Grief Counseling for Kindergartners: Explaining the Concept of Death to Your Child

May 25, 2012  |  

“The turtles legs are falling off,” sang my co-worker’s fidgety 5-year-old son as he moonwalked across the waiting room with a carelessness that only comes with not knowing any better.  We had driven 35 minutes during rush hour traffic to bring their beloved bloated reptile to the vet since she had Googled “turtle dying symptoms,” dialed local vets and stressed throughout the workday.  Unfortunately, after hearing the opposing advisory of two vets, giving the pet vitamin shots and a taunting turn for the best, my co-worker found the pet’s limp and lifeless body resting on a rock two mornings later.  And that same boy who was re-enacting Michael Jackson’s Motown 25  “Billie Jean” performance while the family pet gasped for air in the next room, burst into tears at the news that Scooter was “no longer with us.”

It can be an extremely difficult thing for a parent to explain life’s limits while looking into the bright eyes of someone whose life has barely begun, but as a parent there will come a time where you’ll be forced to do so if you haven’t yet volunteered.  I still remember my father struggling to explain to me why my rabbit urinated on him before taking its last breath in his hands.  There were tears and feelings of loss that a 7-year-old just couldn’t understand.

If you’re having trouble initiating the dreaded “all things die” talk, you have to try to see things from your child’s point of view. This talk can sound completely different depending on whether you’re addressing a 5-year-old or 15-year-old. Until children are about five or six their view of the world is very concrete. This probably explains why my co-workers mini moonwalker couldn’t associate the turtle’s ballooned legs with sickness at the very least, let alone death.  Since children at this age are so literal, it’s important to avoid cute sayings that only make the parent more comfortable like “Grandma is sleeping for a long time,” which could result in your child developing anxiety issues with sleep. Children also have trouble grasping the finality of death and the fact that it occurs to all living things. To make the process easier, talk about death in a very physical way such as, “Grandma’s heart stopped working” or “Grandma is at the cemetery” instead of trying to break down intangible concepts of an afterlife.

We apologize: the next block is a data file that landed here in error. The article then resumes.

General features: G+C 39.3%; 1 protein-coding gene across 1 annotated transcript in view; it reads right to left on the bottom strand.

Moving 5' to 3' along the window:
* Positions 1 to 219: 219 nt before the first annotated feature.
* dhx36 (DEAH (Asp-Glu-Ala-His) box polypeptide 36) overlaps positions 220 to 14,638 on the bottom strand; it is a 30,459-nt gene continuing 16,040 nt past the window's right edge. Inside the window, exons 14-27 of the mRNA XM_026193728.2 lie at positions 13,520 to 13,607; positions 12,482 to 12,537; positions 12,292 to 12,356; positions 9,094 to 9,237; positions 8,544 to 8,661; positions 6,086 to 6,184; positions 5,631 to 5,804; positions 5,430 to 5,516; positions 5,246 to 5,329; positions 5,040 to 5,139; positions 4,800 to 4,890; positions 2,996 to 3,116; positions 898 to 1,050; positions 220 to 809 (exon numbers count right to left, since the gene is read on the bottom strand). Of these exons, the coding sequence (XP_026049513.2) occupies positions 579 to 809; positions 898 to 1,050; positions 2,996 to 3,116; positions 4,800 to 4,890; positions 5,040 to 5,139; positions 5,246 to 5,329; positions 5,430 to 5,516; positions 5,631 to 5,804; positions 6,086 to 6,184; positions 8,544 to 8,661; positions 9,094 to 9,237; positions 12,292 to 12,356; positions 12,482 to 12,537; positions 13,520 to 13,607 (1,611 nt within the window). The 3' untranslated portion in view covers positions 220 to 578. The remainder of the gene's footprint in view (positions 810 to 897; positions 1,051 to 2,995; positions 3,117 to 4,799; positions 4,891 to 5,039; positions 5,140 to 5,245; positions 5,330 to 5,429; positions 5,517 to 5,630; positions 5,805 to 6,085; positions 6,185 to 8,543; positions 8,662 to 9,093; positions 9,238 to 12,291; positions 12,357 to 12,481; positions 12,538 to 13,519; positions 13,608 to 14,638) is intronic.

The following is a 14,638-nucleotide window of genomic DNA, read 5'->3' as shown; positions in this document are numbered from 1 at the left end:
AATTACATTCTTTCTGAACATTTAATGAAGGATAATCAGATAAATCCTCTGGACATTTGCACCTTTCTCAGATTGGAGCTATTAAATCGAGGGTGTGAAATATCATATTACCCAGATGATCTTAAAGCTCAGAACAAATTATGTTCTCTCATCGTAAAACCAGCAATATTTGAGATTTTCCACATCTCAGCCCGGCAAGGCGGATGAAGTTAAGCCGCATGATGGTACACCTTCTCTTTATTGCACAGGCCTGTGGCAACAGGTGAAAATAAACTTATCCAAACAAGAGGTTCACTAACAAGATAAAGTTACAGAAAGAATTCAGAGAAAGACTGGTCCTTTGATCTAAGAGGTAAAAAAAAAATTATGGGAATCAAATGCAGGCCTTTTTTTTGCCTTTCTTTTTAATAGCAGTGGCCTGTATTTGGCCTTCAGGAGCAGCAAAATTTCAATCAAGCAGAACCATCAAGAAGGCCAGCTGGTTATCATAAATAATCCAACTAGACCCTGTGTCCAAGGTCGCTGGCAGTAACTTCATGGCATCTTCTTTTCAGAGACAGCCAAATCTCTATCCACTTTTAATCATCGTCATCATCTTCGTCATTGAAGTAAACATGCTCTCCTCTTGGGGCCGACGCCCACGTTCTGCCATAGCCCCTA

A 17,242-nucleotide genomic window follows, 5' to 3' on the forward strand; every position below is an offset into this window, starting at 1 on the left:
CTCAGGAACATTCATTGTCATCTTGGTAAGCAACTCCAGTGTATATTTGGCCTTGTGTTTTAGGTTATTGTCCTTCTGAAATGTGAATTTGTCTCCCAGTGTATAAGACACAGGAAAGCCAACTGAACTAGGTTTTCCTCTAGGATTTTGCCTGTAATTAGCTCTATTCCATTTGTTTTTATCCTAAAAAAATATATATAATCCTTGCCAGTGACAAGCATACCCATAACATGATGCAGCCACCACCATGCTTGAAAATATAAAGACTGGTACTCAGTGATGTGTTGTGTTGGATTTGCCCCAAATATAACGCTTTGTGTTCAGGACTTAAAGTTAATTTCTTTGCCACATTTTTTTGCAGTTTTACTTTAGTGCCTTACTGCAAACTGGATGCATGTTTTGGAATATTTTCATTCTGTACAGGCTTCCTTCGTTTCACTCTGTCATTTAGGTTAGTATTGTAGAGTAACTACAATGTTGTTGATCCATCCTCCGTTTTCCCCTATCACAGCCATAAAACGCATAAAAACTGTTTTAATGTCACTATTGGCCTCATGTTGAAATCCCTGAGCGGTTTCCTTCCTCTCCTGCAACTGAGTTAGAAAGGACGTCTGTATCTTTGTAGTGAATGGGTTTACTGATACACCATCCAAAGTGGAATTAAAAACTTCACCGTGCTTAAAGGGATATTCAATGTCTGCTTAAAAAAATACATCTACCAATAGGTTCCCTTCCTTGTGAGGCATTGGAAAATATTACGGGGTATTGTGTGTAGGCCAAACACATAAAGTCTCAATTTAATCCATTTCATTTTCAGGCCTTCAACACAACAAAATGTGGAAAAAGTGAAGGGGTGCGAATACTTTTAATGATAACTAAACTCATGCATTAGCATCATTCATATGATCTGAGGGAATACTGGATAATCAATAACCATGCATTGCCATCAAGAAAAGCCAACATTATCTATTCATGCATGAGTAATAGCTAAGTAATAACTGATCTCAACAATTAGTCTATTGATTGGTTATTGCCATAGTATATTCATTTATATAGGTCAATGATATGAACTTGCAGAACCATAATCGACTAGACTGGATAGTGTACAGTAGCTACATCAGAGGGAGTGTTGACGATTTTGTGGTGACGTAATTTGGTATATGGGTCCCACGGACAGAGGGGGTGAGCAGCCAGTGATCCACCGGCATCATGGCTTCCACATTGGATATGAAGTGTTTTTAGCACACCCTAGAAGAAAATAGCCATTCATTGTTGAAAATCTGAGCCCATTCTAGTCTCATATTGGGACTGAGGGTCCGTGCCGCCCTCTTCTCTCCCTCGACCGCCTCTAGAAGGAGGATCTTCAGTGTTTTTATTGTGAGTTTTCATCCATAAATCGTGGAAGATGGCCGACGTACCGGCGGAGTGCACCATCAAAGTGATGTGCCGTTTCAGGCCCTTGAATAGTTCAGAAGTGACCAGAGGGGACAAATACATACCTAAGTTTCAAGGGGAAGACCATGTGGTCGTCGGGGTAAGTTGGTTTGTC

You also may want to take a look at your own feelings and beliefs about death.  It’s important that children learn the proper way to grieve through example.  They shouldn’t be discouraged from crying or talking even if you still have issues with death yourself.  As much as loved ones may have good intentions advising, “You have to be strong for your children,” it’s important for your children to see that it’s okay to be sad, resentful, angry, or mournful, but those feelings should be brought to the surface and dealt with in a healthy way instead of being hidden. You want to be a solid source of support for your children; find a balance between crumbling into pieces and being an emotionless brick wall.  You’re a parent, but you’re only human and it’s healthy for your kids to see that.

Around the ages 6-10, children may develop natural fears about death associated with myths and stories they hear (i.e.,  the boogeyman and ghosts). It’s important to not feed into fears and give them honest, clear information about death.  Instead of simply sending your child back to bed when they say the boogeyman’s in the closet, explore the closet with them and show them there’s nothing to be afraid of.  Ask them what they think will happen if the boogeyman gets them so they have a chance to express any fears about pain and what death “feels” like.

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